Django's level of intelligence amazes me.
First, it is a personal feeling that the individual has. How can he hope to prove it wrong in the absence of that individual saying it doesn't exist in his/her consciousness.
Second. It is also a collective feeling. Collectively, Indo-Guyanese have innumerable anecdotal evidence to justify the statement that they felt and were second class citizens during the PNC/Burnham dictatorship. Many stories recounted here. And many others had the same experiences. I have my own experiences which I will not share because I have moved on and do not want to get into back and forth. Do not have the time.
Third, through acts of commission and omission, the PNC/Burnham dictatorship encouraged acts of discrimination, violence, victimization, disenfranchment against Indo-Guyanese collectively and individually. I vividly remember Burnham giving a speech in one of his support areas to the effect that they searched for the gold, look who wears it and he does not have to tell them what to do to get it back.
If one looks there might be some data to indicate what happened. However, much if the data was generated by the government and their agencies so were suspect. Who has the courage to tell the dictator that he was wearing no clothes?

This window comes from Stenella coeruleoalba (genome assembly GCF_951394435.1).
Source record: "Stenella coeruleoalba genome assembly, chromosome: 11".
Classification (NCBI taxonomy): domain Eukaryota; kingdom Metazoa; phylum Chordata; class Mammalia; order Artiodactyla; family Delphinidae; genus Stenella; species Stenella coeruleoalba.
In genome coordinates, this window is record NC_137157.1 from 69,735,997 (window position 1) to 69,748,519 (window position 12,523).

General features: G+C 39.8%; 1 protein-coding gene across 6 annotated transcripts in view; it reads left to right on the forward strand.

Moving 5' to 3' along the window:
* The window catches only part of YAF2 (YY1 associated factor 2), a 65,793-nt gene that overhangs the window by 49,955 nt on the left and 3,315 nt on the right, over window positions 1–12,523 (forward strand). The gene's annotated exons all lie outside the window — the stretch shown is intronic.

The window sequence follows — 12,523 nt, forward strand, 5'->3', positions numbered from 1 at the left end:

There were acts of commission by a variety of actors. First, by the government through its many departments. Second, The PNC as a party which became synonomous with the government and the state. Third, as the PNC/Burnham dictatorship gained control over the commanding heights of the economy, through these agencies. Fourth, through the military -the GDF which became an arm of the PNC and which committed overt and covert acts of violence and intimidation. Fifth, the Guyana Police Force which also became an arm of the PNC. Sixth, The quasi-military National Service. Seventh, the agencies that the PNC/Burnham dictatorship set up such as the KSI, as it solidified the dictatorship. Seventh, various groups which it co-opted and they became shells to create a facade of representation. Eight, the international community, which for a long time closed their eyes and mouths to what was happening in Guyana. Nine, many Indian-Guyanese who drank the soup and helped to create a facade of inclusiveness. Tenth, as my brother keeps reminding me, the Indian-guyanese themselves because many were timid, unwilling, , intimidated, scared to take action to protect their rights, "biah, a wah abe go du?" attitude.